data Nat : Set
{ zero : Nat
; succ : Nat > Nat
}
sized data Ord : Size > Set
{ ozero : [i : Size] > Ord ($ i)
; osucc : [i : Size] > Ord i > Ord ($ i)
; olim : [i : Size] > (Nat > Ord i) > Ord ($ i)
}
fun idO : [i : Size] > Ord i > Ord i
{ idO i (ozero (i > j) ) = ozero j
; idO i (osucc (i > j) p) = osucc j (idO j p)
; idO i (olim (i > j) f) = olim j (\ n > idO j (f n))
}

(i > j) is a new size pattern that matches size
variable j against the actual size, recording the
constraint i > j for type checking. The counterexample below
cannot be replayed with these size patterns.
The maximum function can still be precisely typed using a max
on sizes.
sized data Nat : Size > Set
{ zero : [i : Size] > Nat ($ i)
; succ : [i : Size] > Nat i > Nat ($ i)
}
fun maxN : [i : Size] > Nat i > Nat i > Nat i
{ maxN i (zero (i > j) ) (zero (i > k) ) = zero j
; maxN i (zero (i > j) ) (succ (i > k) m) = succ k m
; maxN i (succ (i > j) n) (zero (i > k) ) = succ j n
; maxN i (succ (i > j) n) (succ (i > k) m) = succ (max j k)
(maxN (max j k) n m)
}

Nontermination with deep matching
20100202: With Cody Roux I found the following counterexample
to termination checking with deep matching.
data Nat : Set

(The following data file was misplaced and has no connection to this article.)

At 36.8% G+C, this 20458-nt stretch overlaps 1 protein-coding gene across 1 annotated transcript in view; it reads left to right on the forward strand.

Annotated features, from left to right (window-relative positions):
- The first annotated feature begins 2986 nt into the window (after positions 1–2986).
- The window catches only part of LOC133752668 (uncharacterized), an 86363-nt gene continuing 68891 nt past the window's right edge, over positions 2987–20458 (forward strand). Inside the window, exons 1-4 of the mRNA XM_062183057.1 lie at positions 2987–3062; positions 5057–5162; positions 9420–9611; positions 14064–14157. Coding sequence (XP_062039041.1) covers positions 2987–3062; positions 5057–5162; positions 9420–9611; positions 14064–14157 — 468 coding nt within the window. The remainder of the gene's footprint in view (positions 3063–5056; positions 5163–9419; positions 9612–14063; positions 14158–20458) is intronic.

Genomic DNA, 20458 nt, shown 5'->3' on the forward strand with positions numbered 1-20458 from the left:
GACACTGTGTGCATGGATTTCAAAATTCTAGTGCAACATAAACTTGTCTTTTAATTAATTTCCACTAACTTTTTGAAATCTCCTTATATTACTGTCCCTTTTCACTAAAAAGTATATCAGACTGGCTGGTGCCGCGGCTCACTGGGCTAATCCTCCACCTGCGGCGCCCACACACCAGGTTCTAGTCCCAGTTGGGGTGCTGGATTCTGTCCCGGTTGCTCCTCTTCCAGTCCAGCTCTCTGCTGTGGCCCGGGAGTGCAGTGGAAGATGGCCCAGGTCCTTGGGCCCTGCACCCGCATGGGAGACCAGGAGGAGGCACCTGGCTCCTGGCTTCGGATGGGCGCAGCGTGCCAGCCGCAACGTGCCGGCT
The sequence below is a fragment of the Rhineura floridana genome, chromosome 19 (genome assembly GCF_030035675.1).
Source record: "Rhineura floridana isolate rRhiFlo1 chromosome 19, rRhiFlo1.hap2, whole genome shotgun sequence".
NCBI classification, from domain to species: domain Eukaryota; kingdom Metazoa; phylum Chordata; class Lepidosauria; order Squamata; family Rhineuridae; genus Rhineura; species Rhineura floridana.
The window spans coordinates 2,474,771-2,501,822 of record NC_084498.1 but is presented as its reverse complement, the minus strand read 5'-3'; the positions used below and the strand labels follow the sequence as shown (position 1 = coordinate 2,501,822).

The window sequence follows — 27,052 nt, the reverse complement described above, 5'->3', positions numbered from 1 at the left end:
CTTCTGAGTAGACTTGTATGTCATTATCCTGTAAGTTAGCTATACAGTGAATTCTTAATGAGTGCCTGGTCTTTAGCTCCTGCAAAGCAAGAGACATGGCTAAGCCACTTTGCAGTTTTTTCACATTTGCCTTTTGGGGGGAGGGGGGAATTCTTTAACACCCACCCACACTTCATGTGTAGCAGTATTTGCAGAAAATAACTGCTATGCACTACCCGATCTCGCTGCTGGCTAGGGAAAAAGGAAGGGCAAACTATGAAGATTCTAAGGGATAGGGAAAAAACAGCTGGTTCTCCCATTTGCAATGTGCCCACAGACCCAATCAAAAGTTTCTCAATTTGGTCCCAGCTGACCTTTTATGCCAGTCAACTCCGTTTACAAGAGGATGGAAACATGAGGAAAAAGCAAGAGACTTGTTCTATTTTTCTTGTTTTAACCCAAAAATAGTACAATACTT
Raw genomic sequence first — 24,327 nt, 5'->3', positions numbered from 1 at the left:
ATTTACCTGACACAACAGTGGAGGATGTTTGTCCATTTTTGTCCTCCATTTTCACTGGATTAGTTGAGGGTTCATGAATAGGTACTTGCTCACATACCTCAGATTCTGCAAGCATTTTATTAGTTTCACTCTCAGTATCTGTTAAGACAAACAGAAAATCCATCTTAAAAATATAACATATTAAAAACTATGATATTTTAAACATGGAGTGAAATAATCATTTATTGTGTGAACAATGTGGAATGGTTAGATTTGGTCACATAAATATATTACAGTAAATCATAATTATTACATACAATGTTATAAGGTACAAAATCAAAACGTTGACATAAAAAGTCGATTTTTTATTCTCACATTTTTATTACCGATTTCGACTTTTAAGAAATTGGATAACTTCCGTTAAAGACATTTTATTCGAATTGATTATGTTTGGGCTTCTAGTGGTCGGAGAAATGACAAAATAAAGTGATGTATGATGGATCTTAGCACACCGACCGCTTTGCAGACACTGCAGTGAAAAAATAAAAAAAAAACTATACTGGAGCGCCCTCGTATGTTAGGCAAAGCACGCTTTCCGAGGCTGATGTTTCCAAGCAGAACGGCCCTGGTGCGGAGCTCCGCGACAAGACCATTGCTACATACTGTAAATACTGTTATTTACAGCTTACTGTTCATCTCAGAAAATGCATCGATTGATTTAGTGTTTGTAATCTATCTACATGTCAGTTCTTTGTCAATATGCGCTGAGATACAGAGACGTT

{ zero : Nat
; succ : Nat > Nat
}
sized data O : Size > Set
{ Z : [i : Size] > O ($ i)
; S : [i : Size] > O i > O ($ i)
; L : [i : Size] > (Nat > O i) > O ($ i)
; M : [i : Size] > O i > O i > O ($ i)
}
fun emb : Nat > O #
{ emb zero = Z #
; emb (succ n) = S # (emb n)
}
let pre : [i : Size] > (Nat > O ($$ i)) > Nat > O ($ i)
= \ i > \ f > \ n > case (f (succ n))
{ (Z .($ i)) > Z i
; (S .($ i) x) > x
; (L .($ i) g) > g n
; (M .($ i) a b) > a
}
fun deep : [i : Size] > O i > Nat > Nat
{ deep .($$$$ i) (M .($$$ i)
(L .($$ i) f)
(S .($$ i) (S .($ i) (S i x)))) n
= deep _ (M _ (L _ (pre _ f)) (S _ (f n))) (succ (succ (succ n)))
; deep i x n = n
}
let four : Nat
= succ (succ (succ (succ zero)))
eval let loop : Nat = deep # (M # (L # emb) (emb four)) four

The pattern (L .($$ i) f) in deep is the problem.
The correct pattern is (L .i f). By subtyping these two terms are
both of the required type O ($$$ i), but the least size must
be chosen to be on the safe side.
Thus, the implementation of dot patterns has to be changed to account
for subtyping.
Forced matching
20100121: A partial interpreter for untyped lambda calculus with a
termination proof in the style of Bove/Capretta.
data Nat : Set
{ zero : Nat
; succ : Nat > Nat
}
data List (+A : Set) : Set
{ nil : List A
; cons : A > List A > List A
}
 de Bruijn terms
data Exp : Set
{ var : Nat > Exp
; abs : Exp > Exp
; app : Exp > Exp > Exp
}
 set of values
data D : Set
{ clos : Exp > (List D) > D
}
 environment operations
let Env : Set
= List D
let empty : Env
= nil D
let update : Env > D > Env
= \ rho > \ d > cons D d rho
let dummy : D
= clos (var zero) empty